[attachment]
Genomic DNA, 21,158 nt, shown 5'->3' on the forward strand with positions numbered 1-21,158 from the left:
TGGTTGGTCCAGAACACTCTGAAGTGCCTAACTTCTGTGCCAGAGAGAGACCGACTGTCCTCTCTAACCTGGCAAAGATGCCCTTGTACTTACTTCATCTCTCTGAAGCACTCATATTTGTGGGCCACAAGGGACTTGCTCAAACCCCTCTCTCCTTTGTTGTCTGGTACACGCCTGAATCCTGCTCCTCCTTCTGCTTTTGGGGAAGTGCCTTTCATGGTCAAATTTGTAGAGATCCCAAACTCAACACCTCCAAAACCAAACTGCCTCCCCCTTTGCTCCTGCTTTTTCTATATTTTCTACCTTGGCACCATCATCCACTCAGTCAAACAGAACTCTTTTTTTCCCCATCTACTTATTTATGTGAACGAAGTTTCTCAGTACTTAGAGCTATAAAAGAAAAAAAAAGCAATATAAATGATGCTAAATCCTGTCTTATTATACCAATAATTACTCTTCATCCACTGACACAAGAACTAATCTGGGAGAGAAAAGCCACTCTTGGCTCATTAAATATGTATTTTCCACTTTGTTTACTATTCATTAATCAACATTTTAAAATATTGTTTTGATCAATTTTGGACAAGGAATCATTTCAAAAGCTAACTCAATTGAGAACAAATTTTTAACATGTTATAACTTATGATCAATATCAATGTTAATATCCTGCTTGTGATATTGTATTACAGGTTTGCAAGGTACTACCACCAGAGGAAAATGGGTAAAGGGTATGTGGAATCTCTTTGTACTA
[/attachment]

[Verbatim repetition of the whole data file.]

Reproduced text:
Genomic DNA, 21,158 nt, shown 5'->3' on the forward strand with positions numbered 1-21,158 from the left:
TGGTTGGTCCAGAACACTCTGAAGTGCCTAACTTCTGTGCCAGAGAGAGACCGACTGTCCTCTCTAACCTGGCAAAGATGCCCTTGTACTTACTTCATCTCTCTGAAGCACTCATATTTGTGGGCCACAAGGGACTTGCTCAAACCCCTCTCTCCTTTGTTGTCTGGTACACGCCTGAATCCTGCTCCTCCTTCTGCTTTTGGGGAAGTGCCTTTCATGGTCAAATTTGTAGAGATCCCAAACTCAACACCTCCAAAACCAAACTGCCTCCCCCTTTGCTCCTGCTTTTTCTATATTTTCTACCTTGGCACCATCATCCACTCAGTCAAACAGAACTCTTTTTTTCCCCATCTACTTATTTATGTGAACGAAGTTTCTCAGTACTTAGAGCTATAAAAGAAAAAAAAAGCAATATAAATGATGCTAAATCCTGTCTTATTATACCAATAATTACTCTTCATCCACTGACACAAGAACTAATCTGGGAGAGAAAAGCCACTCTTGGCTCATTAAATATGTATTTTCCACTTTGTTTACTATTCATTAATCAACATTTTAAAATATTGTTTTGATCAATTTTGGACAAGGAATCATTTCAAAAGCTAACTCAATTGAGAACAAATTTTTAACATGTTATAACTTATGATCAATATCAATGTTAATATCCTGCTTGTGATATTGTATTACAGGTTTGCAAGGTACTACCACCAGAGGAAAATGGGTAAAGGGTATGTGGAATCTCTTTGTACTA